Hopefully this won't rile up the gang of crusty curmudgeons who commented yesterday, but in my opinion, some of the best, most forward-reaching magazine covers of the 50's were those commissioned by Fortune magazine's AD, Leo Lionni. I have the greatest admiration for Lionni. I think the man was a genius.
Leonni was at the centre of one of the most heated debates this blog has ever seen, back in February, when I showed a simple, child-like drawing he did in 1940 that won an Award of Distinctive Merit from the New York Art Director's Club.
Without revisiting that debate in detail, I'd just like to emphasize that, during a time when literal representation in illustration was king, the publishers and editors of the leading business magazine in America trusted Lionni to choose these and many other similar illustrations month after month for the covers of a magazine that (one could safely say) was being read by the most influential, powerful and conservative audience of the day.
These pieces would probably fit comfortably in the Museum of Modern Art, even today. But make no mistake: they are commercial art - commissioned for the purpose of selling a product - Fortune magazine - to the consumer, and it was Lionni's job to provide the kind of visuals that would increase sales. If he had failed he would have been replaced, but in fact he was Fortune's AD for well over a decade and only left in 1959 because he chose to quit the magazine business and pursue children's book illustration.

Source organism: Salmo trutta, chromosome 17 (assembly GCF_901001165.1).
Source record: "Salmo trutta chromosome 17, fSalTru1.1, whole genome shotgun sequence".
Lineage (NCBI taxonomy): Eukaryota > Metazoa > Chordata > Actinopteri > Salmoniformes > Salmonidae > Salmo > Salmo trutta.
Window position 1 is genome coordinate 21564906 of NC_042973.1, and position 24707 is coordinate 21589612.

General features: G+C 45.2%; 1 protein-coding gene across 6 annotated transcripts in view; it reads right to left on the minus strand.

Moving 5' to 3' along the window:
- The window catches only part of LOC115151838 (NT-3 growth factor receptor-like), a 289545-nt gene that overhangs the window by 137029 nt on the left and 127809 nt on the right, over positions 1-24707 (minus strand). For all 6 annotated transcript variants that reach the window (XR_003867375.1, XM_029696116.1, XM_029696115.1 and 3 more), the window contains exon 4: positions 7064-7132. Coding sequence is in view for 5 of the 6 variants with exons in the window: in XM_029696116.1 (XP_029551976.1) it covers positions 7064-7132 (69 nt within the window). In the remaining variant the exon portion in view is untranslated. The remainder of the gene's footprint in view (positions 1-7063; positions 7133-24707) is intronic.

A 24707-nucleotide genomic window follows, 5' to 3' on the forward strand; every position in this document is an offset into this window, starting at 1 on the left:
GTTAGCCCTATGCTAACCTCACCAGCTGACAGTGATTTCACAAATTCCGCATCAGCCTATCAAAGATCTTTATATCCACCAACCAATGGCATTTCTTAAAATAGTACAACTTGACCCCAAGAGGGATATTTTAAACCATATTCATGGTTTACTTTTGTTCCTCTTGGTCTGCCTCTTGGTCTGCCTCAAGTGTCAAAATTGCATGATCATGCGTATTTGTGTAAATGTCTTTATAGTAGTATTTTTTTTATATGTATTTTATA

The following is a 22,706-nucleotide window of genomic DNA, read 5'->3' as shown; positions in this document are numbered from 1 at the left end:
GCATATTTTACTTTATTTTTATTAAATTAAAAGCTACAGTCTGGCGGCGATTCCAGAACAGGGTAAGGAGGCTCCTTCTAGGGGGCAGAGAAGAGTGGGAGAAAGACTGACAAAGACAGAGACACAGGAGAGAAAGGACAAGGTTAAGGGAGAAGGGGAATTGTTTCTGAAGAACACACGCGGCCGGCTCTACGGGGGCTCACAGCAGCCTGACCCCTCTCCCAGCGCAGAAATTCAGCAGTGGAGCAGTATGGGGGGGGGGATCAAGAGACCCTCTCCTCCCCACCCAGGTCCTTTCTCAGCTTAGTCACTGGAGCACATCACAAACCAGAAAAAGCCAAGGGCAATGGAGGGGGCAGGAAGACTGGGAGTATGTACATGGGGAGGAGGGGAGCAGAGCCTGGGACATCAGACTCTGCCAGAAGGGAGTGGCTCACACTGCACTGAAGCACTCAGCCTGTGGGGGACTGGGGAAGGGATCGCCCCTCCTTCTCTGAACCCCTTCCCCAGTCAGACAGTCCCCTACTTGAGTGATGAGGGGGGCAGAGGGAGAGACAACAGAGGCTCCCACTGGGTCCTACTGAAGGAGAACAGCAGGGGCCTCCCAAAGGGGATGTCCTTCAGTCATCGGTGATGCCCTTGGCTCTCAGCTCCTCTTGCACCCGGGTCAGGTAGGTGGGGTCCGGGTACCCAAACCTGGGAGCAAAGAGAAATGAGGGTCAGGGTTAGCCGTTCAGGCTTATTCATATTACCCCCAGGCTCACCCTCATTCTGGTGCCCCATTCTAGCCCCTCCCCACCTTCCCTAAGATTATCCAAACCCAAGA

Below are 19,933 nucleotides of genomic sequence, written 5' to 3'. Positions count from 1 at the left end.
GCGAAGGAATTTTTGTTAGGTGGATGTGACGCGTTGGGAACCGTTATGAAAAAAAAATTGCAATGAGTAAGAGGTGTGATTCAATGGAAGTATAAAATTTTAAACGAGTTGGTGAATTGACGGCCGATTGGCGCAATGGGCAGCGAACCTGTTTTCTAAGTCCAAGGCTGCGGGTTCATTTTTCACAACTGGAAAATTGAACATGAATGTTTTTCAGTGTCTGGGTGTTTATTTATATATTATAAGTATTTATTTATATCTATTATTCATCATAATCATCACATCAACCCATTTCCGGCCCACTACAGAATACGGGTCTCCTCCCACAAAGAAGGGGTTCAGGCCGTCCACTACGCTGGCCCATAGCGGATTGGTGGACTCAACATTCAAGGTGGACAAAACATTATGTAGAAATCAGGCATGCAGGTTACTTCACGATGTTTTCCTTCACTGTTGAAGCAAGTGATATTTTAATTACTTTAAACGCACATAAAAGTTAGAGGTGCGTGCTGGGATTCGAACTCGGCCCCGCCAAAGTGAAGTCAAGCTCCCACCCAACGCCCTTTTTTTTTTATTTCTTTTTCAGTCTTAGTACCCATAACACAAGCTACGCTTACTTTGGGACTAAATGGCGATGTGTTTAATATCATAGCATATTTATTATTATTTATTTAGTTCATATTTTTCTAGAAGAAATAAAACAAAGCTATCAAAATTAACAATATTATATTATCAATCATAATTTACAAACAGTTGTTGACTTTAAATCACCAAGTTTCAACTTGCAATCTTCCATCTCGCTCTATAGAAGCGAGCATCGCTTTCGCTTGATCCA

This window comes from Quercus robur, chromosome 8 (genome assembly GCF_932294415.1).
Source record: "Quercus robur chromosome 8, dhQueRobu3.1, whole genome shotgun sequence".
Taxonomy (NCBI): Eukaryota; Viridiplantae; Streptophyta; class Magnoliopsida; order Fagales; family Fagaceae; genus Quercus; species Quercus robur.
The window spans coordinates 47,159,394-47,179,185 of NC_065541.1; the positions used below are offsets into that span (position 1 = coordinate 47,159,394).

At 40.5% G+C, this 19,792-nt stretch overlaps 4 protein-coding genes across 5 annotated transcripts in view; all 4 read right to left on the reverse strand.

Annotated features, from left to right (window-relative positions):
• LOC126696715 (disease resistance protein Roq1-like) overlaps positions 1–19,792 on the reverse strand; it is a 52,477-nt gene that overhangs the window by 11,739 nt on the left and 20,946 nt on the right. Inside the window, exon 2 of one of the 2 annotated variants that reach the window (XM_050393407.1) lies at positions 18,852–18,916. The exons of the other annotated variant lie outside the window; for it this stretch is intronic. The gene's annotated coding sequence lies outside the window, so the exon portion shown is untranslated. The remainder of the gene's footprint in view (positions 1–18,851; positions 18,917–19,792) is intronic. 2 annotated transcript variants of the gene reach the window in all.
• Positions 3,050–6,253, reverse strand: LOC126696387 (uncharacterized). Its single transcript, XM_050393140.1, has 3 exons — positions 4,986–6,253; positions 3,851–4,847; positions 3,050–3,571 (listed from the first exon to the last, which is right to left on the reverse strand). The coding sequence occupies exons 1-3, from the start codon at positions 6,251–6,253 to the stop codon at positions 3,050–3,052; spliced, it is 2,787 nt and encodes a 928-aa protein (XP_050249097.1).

Whether you love or hate this kind of avant-garde approach to illustration, the fact remains that this magazine must have popped off the news stand. It was a great way to put a fresh face on the often dull topics of business and politics. Try doing a Google Image Search for "Fortune magazine' and see where we are sixty years later.
Photo after photo after photo of businessmen and politicians staring at the viewer. Very exciting. Ugh.
Art directors could learn a lot from a close study of what Leo Lionni accomplished half a century ago, in far less liberal times.
This guy had big balls and knew how to use them. ADs today need to grow a pair. The end.